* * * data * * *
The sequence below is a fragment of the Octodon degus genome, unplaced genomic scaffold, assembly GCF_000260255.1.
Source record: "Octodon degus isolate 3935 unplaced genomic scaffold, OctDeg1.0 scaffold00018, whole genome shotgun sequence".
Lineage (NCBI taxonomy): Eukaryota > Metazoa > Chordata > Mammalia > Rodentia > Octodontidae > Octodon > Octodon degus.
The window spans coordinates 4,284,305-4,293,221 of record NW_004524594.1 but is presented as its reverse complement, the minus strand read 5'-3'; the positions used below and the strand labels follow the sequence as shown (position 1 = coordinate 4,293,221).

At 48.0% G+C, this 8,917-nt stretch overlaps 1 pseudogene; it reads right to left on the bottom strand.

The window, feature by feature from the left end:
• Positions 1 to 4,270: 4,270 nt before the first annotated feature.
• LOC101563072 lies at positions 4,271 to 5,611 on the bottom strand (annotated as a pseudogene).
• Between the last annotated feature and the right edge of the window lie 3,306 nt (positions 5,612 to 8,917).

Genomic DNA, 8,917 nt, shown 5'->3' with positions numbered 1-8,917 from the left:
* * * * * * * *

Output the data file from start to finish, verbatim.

The sequence below is a fragment of the Octodon degus genome, unplaced genomic scaffold, assembly GCF_000260255.1.
Source record: "Octodon degus isolate 3935 unplaced genomic scaffold, OctDeg1.0 scaffold00018, whole genome shotgun sequence".
Lineage (NCBI taxonomy): Eukaryota > Metazoa > Chordata > Mammalia > Rodentia > Octodontidae > Octodon > Octodon degus.
The window spans coordinates 4,284,305-4,293,221 of record NW_004524594.1 but is presented as its reverse complement, the minus strand read 5'-3'; the positions used below and the strand labels follow the sequence as shown (position 1 = coordinate 4,293,221).

At 48.0% G+C, this 8,917-nt stretch overlaps 1 pseudogene; it reads right to left on the bottom strand.

The window, feature by feature from the left end:
• Positions 1 to 4,270: 4,270 nt before the first annotated feature.
• LOC101563072 lies at positions 4,271 to 5,611 on the bottom strand (annotated as a pseudogene).
• Between the last annotated feature and the right edge of the window lie 3,306 nt (positions 5,612 to 8,917).

Genomic DNA, 8,917 nt, shown 5'->3' with positions numbered 1-8,917 from the left: